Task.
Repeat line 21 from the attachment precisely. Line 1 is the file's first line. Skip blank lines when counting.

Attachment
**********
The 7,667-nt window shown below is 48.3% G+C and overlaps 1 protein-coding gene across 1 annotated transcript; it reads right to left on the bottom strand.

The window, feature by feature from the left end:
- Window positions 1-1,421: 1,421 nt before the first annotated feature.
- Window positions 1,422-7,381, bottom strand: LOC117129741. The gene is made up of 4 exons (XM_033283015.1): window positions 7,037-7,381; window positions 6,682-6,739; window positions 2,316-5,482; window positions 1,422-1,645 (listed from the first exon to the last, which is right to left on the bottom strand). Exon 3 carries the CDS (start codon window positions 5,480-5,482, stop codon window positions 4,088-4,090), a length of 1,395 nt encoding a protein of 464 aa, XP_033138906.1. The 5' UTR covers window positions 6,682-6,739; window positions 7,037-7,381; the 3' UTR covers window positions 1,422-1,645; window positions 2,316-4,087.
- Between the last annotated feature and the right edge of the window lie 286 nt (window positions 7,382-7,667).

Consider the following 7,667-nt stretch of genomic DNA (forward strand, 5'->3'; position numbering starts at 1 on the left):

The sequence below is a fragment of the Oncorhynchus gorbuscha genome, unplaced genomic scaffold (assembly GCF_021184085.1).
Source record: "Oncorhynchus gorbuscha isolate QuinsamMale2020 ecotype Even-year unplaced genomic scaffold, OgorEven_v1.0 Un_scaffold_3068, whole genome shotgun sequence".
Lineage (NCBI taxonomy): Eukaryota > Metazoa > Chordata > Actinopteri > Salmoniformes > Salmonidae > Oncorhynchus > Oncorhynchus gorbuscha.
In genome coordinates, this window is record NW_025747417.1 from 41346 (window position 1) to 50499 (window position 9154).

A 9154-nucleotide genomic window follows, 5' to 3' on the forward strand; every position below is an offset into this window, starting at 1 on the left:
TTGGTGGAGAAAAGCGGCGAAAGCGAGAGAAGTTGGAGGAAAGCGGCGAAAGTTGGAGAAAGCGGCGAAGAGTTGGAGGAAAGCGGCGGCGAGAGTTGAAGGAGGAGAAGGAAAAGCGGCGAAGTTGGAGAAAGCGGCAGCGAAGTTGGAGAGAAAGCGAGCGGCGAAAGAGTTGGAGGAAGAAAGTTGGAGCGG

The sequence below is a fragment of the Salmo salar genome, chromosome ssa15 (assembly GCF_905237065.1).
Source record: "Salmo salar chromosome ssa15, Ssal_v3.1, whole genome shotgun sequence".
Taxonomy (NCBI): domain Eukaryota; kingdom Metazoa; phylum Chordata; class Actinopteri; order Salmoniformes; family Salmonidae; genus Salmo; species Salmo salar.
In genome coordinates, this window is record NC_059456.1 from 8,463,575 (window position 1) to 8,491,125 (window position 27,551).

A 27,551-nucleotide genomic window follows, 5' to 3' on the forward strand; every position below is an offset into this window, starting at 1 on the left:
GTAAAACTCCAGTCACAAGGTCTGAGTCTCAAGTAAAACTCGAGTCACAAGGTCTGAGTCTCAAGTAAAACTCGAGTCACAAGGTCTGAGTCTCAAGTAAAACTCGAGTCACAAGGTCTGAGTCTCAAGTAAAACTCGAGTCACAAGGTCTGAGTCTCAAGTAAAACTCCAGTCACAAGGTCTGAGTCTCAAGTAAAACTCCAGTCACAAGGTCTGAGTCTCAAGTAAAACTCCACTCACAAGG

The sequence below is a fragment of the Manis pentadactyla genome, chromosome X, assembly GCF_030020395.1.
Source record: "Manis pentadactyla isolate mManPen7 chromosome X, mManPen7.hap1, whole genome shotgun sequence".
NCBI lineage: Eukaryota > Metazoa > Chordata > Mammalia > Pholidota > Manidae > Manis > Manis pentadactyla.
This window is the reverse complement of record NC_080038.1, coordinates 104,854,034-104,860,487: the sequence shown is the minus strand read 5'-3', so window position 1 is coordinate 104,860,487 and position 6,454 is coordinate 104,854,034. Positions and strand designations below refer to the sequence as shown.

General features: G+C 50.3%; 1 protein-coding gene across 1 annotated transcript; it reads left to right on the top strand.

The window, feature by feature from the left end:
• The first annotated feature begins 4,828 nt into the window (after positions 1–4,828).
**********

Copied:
NCBI lineage: Eukaryota > Metazoa > Chordata > Mammalia > Pholidota > Manidae > Manis > Manis pentadactyla.